HISTORY – Vernon Burton chaired a session on Reconstruction at the annual meeting of the Southern Historical Association, held in Louisville. He also participated in a panel on “Computing in the Humanities and Big Data” at the University of Illinois, sponsored by the School of Library Science and the Illinois Program in Research in the Humanities. He was quoted in a Greenville News article about Fletcher Perry being elected the first black mayor in Pickens County, South Carolina. As the chair of the speakers committee for Pan African Studies at Clemson, Burton introduced Paul Finkelman, president of Gratz College and distinguished legal scholar, and served as respondant to several of his six talks held Oct. 28-Nov. 1. Radio host Heather Gray in her “Justice Initiative” newsletter and blog posted a 2001 interview with Vernon Burton from “History Matters,” and serialized in six installhiments his foreword to Benjamin E. Mays’ autobiography, “Born to Rebel.”

PERFORMING ARTS – Paul Buyer received the Outstanding PAS Service Award on Nov. 15 at the Percussive Arts Society International Convention in Indianapolis. He also appeared on “Pete’s Percussion Podcast” on Nov. 1.

ENGLISH – Wayne Chapman, professor emeritus, was invited to contribute two writings to special sections of the Virginia Woolf Miscellany (VWM). The works are “Cecil Woolf (as I remember him),” part of a tribute edited by Paula Maggio, VWM 95; and “Leonard Woolf’s ‘The Village in the Jungle in Retrospect” in “Reading, Fast and Slow: Centennial Musings on the Early Novels,” edited by Rebecca Duncan, VWM 96 (Fall 2019).

LANGUAGES – On Nov. 2, Jody H. Cripps was a Master of the Ceremonies for a musical performance art show called “In Search of Signed Music: An Anthology of the Work of Ian Sanborn,” at FirstOntario Performing Arts Centre, St. Catharines, Ontario, Canada. He also gave a presentation titled “The Rise of Aesthetics and Intersectionality in Signed Language Performance Arts: Poetry and Music in Valli’s ‘Dandelion,’” at the ARTiculating Deaf Experience Conference on Nov. 9 at Rochester Institute of Technology in Rochester, New York.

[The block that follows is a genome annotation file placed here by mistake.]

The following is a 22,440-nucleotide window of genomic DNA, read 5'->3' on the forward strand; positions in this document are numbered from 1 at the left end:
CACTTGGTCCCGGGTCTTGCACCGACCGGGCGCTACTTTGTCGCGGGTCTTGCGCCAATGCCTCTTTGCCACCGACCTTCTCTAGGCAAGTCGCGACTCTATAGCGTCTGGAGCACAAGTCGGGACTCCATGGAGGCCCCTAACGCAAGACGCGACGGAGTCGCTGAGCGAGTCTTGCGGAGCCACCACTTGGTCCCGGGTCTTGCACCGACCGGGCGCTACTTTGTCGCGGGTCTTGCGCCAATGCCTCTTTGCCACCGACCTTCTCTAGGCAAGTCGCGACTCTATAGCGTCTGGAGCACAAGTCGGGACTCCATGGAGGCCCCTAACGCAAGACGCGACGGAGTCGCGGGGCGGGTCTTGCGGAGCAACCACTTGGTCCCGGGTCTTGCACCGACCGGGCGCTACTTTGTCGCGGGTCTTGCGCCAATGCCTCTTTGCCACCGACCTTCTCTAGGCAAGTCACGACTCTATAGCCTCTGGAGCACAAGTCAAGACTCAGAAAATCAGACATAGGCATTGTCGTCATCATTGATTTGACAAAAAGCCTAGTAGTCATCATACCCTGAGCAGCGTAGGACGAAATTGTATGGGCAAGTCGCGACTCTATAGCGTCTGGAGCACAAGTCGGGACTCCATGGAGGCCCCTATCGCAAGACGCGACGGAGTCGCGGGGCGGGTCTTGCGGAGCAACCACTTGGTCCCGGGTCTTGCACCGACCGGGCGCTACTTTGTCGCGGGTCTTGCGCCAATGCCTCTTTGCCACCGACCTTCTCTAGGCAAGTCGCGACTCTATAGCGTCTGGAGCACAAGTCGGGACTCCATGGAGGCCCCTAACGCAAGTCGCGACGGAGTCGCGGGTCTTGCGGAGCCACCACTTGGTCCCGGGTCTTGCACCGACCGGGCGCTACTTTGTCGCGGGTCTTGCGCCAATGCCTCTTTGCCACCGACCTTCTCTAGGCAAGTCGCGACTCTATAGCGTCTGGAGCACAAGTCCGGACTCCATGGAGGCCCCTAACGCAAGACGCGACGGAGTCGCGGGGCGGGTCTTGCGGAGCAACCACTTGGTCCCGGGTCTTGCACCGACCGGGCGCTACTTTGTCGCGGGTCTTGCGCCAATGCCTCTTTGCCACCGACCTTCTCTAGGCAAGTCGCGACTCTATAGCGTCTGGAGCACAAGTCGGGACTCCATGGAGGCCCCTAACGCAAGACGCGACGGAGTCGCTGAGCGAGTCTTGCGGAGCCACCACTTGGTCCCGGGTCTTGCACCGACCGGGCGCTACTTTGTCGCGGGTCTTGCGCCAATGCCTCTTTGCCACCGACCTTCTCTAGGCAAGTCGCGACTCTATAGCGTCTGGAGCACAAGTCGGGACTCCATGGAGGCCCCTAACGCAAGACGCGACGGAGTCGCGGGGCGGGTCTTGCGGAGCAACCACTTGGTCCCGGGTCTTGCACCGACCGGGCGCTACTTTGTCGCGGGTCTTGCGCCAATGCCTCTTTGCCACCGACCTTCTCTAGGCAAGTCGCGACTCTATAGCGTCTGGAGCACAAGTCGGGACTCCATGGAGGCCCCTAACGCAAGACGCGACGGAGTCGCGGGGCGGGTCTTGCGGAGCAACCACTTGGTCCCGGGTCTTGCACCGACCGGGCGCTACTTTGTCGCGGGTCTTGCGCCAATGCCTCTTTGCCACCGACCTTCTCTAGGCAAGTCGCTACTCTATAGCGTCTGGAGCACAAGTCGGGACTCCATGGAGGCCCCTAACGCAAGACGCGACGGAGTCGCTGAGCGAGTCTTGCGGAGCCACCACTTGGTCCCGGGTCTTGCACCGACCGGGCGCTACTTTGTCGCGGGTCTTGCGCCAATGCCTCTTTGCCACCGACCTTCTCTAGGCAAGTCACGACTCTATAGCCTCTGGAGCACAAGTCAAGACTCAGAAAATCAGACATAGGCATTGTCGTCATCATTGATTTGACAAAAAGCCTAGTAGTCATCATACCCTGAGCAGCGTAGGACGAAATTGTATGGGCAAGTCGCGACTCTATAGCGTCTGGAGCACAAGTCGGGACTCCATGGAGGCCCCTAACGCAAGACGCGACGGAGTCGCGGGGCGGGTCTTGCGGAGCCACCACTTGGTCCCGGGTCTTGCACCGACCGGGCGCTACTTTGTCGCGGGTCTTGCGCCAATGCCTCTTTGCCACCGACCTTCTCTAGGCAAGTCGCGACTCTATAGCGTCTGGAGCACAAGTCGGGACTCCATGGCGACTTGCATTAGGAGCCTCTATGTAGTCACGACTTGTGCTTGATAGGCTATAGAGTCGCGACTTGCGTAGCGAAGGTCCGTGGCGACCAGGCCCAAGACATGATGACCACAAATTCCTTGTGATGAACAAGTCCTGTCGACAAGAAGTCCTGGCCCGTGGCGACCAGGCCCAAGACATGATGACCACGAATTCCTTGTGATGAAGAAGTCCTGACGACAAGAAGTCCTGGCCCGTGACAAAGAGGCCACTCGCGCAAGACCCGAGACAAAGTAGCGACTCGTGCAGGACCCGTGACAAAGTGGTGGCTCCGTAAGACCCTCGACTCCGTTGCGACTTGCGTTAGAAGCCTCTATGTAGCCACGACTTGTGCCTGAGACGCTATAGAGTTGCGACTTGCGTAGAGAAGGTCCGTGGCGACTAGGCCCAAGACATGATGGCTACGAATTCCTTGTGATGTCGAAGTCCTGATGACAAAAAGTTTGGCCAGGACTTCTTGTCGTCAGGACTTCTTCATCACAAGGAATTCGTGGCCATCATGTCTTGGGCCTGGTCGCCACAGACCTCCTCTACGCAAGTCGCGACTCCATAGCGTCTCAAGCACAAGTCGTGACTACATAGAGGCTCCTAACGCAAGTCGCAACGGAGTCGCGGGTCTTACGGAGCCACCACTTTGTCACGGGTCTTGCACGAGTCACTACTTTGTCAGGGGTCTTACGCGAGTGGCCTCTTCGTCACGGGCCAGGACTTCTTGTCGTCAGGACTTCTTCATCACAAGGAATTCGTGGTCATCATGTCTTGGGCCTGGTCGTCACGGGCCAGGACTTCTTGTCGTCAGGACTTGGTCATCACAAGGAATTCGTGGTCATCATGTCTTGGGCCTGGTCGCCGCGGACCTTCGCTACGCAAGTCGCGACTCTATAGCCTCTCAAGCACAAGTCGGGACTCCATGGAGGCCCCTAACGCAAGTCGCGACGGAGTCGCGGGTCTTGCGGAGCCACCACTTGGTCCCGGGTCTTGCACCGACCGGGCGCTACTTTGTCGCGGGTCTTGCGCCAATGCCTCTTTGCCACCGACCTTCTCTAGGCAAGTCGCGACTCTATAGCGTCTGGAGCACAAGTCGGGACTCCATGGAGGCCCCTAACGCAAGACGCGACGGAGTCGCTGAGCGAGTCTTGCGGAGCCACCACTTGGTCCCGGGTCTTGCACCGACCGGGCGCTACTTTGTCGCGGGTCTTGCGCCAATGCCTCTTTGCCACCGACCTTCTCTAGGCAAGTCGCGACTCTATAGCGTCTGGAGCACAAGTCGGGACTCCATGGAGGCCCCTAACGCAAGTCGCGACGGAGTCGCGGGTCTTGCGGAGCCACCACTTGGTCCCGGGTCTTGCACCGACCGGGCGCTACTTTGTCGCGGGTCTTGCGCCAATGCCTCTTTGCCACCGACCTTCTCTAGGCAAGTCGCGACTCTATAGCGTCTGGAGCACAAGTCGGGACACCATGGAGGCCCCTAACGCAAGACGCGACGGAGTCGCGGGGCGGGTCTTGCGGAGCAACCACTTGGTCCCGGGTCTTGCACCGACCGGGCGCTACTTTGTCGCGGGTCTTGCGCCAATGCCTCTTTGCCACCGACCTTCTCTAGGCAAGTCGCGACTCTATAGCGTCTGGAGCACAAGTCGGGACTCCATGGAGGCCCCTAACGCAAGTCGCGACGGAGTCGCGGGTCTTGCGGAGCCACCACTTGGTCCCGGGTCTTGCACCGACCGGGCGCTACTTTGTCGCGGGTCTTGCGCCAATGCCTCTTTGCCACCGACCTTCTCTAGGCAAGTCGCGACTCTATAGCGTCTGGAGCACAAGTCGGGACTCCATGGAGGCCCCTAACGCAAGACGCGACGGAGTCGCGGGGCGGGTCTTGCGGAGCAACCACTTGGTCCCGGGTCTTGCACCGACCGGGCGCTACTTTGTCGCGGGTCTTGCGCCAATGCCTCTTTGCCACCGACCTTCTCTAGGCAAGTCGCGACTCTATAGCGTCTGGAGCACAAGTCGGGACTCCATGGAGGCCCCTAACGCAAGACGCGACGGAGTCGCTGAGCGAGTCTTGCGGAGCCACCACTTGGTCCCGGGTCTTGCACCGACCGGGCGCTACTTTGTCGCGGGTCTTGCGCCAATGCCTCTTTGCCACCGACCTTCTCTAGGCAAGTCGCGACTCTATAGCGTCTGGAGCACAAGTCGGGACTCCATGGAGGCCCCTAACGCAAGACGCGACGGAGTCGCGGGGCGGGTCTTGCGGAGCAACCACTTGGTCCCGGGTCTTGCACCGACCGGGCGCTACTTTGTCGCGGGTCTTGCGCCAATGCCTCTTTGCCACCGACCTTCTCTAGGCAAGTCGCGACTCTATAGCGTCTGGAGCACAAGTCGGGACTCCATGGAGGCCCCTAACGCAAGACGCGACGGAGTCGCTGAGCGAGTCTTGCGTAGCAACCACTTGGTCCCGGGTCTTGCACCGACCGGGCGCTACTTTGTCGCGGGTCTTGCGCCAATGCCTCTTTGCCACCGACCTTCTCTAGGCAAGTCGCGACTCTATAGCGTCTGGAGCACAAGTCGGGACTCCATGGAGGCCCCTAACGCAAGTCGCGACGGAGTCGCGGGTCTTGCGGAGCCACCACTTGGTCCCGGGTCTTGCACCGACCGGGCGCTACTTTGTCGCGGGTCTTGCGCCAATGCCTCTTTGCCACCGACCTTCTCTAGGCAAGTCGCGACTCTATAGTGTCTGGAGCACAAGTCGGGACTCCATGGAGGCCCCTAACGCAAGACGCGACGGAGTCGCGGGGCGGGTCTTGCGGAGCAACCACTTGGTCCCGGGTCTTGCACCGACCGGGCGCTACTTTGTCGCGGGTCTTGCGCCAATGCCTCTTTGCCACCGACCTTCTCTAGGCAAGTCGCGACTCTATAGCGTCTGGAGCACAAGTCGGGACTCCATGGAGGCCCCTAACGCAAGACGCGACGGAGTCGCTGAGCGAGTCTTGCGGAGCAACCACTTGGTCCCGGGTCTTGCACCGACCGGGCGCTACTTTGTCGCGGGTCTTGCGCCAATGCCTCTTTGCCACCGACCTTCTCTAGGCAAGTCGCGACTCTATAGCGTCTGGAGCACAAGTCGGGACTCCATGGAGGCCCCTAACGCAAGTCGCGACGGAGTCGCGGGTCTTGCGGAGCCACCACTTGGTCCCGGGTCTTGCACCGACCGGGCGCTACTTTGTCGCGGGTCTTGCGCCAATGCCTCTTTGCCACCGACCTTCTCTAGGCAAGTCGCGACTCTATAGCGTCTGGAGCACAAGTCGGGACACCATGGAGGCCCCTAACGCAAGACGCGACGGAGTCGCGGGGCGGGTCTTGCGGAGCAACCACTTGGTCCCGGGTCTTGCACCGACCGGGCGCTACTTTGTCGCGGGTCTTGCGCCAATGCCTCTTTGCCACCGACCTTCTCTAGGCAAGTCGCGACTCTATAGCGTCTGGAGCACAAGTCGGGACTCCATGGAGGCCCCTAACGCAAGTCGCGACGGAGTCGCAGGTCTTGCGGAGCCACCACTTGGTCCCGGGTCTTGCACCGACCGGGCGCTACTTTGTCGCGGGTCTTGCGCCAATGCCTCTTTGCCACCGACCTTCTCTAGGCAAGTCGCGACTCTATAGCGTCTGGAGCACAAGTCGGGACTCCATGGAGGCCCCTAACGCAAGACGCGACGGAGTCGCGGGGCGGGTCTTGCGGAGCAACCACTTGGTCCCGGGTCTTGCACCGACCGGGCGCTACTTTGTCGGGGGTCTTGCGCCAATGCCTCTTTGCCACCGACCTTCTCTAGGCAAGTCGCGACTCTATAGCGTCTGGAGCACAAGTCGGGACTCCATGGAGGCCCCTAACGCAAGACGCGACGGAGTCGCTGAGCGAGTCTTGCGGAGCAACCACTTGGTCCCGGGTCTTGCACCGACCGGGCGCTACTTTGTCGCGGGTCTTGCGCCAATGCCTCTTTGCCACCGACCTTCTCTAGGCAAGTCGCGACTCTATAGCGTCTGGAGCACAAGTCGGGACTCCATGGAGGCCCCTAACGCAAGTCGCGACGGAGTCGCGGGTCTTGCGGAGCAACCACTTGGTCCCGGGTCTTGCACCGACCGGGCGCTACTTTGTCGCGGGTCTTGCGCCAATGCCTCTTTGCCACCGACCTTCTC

ENGLISH – Stevie Edwards’ poem “Window Shopping” was recently featured as Poem of the Week in the Missouri Review.

HISTORY – Stephanie Hassell presented a paper, “Slavery, Households, and Belonging in the Portuguese Empire in India, 16th and 17th Centuries,” at the annual meeting of the African Studies Association on Nov. 23 in Boston.

HISTORY – Thomas Kuehn published “What Has Moving Into the Twenty-First Century Done to the Sixteenth Century?” in the 50th anniversary issue of the Sixteenth Century Journal, pp. 24-28.

PERFORMING ARTS – Richard E. Goodstein, Eric J. Lapin and Ronald C. McCurdy (University of Southern California) published a book, “The Artist Entrepreneur: Finding Success in a New Arts Economy” (Rowman and Littlefield).